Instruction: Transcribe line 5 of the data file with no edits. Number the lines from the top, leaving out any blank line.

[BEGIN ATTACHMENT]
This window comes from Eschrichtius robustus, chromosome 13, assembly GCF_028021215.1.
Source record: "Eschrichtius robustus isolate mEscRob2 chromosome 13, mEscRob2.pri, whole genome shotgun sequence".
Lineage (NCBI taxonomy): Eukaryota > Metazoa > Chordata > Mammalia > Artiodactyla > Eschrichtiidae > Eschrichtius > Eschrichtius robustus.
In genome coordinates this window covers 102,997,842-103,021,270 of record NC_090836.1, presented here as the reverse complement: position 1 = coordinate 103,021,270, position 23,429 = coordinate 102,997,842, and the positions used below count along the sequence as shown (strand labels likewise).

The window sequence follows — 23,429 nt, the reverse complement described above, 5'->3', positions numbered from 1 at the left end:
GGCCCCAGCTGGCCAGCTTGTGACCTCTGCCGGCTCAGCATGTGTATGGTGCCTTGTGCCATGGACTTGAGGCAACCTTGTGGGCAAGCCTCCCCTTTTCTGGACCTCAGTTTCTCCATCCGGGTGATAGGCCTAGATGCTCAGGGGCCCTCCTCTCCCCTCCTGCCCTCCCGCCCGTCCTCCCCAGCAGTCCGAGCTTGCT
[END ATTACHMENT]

The window sequence follows — 23,429 nt, the reverse complement described above, 5'->3', positions numbered from 1 at the left end: